Civilization Year Zero

Civilization Year Zero

An elderly man got into a fight over his telephone bill with the owner of an electronics store where phone bills can be paid in the southern town of Kyparissia, came back armed and killed him. Less than 24 hours later, a Covid-19 patient at Athens’ Red Cross Hospital murdered another patient with the virus who had been placed in the same room, because the ventilator’s noise disturbed him. Apparently, he unplugged the machine, which continued operating on battery power, and then pulled the oxygen tube out of the patient, who died.

These are not the only examples of murders committed in a fit of rage: A few months back, a man barged into a tax office in the northern city of Kozani with an ax and wounded four employees, one of whom later died; a biker had an altercation with a car driver, came back with a gun and killed him; a farmer killed five hunters for trampling on his clover; a 15-year-old killed another boy, 17, with a rifle in the schoolyard. Different crimes, with different but insignificant causes.

It’s a hair-raising culture of settling personal accounts, maybe a leftover from before the dawn of civilization, but still acceptable for parts of society where loss of control, crossing the line and eruptions of violence are seen as a natural outcome of upsetting social interactions. The ego takes over in a feral way, logic is decoupled from the suddenly excited emotion, and the filter of social conventions and controls is unable to check the homicidal urge.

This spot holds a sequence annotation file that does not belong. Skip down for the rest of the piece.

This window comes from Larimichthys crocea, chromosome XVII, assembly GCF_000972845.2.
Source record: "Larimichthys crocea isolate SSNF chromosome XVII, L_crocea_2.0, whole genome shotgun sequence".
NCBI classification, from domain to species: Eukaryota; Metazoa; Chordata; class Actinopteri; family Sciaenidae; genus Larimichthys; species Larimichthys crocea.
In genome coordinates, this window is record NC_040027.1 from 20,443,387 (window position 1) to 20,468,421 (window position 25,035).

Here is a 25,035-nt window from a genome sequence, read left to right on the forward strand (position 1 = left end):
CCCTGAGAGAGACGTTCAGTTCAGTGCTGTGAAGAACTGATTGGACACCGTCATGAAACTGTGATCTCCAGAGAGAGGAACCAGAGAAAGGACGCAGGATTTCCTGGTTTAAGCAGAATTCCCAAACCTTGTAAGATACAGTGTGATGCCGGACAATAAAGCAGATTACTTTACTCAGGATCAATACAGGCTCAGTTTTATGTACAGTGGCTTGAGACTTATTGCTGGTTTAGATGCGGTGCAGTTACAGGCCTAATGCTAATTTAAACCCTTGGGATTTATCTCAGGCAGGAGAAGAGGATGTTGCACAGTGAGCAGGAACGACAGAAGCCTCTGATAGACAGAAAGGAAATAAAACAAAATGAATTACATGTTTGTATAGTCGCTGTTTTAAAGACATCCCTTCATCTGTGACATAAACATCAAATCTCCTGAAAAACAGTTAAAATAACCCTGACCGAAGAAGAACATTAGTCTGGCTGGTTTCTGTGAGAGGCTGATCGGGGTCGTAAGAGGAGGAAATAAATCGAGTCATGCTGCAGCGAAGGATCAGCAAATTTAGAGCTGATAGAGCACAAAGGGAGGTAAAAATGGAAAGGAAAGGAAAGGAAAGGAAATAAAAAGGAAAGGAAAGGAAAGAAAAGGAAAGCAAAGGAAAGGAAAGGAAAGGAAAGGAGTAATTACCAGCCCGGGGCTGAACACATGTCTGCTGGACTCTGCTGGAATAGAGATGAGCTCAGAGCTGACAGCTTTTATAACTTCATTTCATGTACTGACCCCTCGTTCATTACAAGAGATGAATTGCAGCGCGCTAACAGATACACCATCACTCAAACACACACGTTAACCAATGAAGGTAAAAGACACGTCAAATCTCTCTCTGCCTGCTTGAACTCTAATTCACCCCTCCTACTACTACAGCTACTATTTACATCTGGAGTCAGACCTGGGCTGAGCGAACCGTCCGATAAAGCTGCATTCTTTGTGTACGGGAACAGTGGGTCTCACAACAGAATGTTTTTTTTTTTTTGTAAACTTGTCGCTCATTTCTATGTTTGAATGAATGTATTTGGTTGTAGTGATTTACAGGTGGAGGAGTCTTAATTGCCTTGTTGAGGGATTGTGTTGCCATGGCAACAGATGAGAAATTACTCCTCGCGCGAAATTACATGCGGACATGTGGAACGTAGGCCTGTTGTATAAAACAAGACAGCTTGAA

These events are called one-off and are often banished from memory. However, oblivion does not fight barbarism and hotheadedness, it does not empower values. These everyday flashes of irrationality, the ageless human passions, the rut in which humans waste their lives, the poison that invades immature minds, build the forthcoming dramas.

The microcosms where everyone forges a path alone, refusing to question what has settled inside themselves, with no use for those they do not consider of any use, without a care for the problems of others, those microcosms flourish in periods of crisis, making societies less cohesive. But the instinct of solidarity that the pandemic activates could help break those glass walls – inside which everyone who forgets the common human fate, forgets their own selves and returns to primeval chaos for trivial reasons.

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